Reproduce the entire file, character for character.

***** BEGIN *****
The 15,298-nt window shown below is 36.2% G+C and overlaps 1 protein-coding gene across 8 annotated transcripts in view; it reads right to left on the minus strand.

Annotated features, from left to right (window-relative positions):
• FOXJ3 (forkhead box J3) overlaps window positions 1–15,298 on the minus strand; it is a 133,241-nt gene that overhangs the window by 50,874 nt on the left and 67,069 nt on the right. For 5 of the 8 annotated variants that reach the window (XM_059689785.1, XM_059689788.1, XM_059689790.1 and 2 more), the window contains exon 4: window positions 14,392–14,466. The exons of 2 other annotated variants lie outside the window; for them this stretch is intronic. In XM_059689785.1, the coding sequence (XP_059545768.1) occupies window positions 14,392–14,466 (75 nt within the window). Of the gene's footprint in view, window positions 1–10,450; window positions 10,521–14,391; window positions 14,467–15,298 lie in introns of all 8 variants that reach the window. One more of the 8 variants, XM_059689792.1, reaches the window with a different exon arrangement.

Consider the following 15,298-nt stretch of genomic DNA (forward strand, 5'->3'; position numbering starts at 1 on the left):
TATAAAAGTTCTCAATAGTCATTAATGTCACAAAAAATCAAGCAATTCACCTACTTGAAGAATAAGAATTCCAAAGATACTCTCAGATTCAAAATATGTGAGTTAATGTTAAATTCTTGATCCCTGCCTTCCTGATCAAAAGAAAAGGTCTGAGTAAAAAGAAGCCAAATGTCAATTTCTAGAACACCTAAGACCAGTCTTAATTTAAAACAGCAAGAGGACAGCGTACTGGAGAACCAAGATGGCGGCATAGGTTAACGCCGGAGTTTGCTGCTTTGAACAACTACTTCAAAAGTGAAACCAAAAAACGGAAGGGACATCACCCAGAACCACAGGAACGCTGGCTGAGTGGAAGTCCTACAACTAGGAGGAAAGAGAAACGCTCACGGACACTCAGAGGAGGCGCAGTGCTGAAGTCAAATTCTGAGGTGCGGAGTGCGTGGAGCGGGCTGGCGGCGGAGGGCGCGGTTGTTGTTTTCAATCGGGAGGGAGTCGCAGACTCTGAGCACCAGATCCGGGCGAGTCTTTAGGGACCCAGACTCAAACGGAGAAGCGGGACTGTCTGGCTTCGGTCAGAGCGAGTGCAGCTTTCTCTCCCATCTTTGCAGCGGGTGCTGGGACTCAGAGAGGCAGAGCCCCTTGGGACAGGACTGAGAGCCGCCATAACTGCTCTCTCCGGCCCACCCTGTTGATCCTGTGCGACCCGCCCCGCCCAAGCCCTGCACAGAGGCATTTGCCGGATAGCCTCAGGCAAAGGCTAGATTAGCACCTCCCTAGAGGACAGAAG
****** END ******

The 15,298-nt window shown below is 36.2% G+C and overlaps 1 protein-coding gene across 8 annotated transcripts in view; it reads right to left on the minus strand.

Annotated features, from left to right (window-relative positions):
• FOXJ3 (forkhead box J3) overlaps window positions 1–15,298 on the minus strand; it is a 133,241-nt gene that overhangs the window by 50,874 nt on the left and 67,069 nt on the right. For 5 of the 8 annotated variants that reach the window (XM_059689785.1, XM_059689788.1, XM_059689790.1 and 2 more), the window contains exon 4: window positions 14,392–14,466. The exons of 2 other annotated variants lie outside the window; for them this stretch is intronic. In XM_059689785.1, the coding sequence (XP_059545768.1) occupies window positions 14,392–14,466 (75 nt within the window). Of the gene's footprint in view, window positions 1–10,450; window positions 10,521–14,391; window positions 14,467–15,298 lie in introns of all 8 variants that reach the window. One more of the 8 variants, XM_059689792.1, reaches the window with a different exon arrangement.

Consider the following 15,298-nt stretch of genomic DNA (forward strand, 5'->3'; position numbering starts at 1 on the left):
TATAAAAGTTCTCAATAGTCATTAATGTCACAAAAAATCAAGCAATTCACCTACTTGAAGAATAAGAATTCCAAAGATACTCTCAGATTCAAAATATGTGAGTTAATGTTAAATTCTTGATCCCTGCCTTCCTGATCAAAAGAAAAGGTCTGAGTAAAAAGAAGCCAAATGTCAATTTCTAGAACACCTAAGACCAGTCTTAATTTAAAACAGCAAGAGGACAGCGTACTGGAGAACCAAGATGGCGGCATAGGTTAACGCCGGAGTTTGCTGCTTTGAACAACTACTTCAAAAGTGAAACCAAAAAACGGAAGGGACATCACCCAGAACCACAGGAACGCTGGCTGAGTGGAAGTCCTACAACTAGGAGGAAAGAGAAACGCTCACGGACACTCAGAGGAGGCGCAGTGCTGAAGTCAAATTCTGAGGTGCGGAGTGCGTGGAGCGGGCTGGCGGCGGAGGGCGCGGTTGTTGTTTTCAATCGGGAGGGAGTCGCAGACTCTGAGCACCAGATCCGGGCGAGTCTTTAGGGACCCAGACTCAAACGGAGAAGCGGGACTGTCTGGCTTCGGTCAGAGCGAGTGCAGCTTTCTCTCCCATCTTTGCAGCGGGTGCTGGGACTCAGAGAGGCAGAGCCCCTTGGGACAGGACTGAGAGCCGCCATAACTGCTCTCTCCGGCCCACCCTGTTGATCCTGTGCGACCCGCCCCGCCCAAGCCCTGCACAGAGGCATTTGCCGGATAGCCTCAGGCAAAGGCTAGATTAGCACCTCCCTAGAGGACAGAAG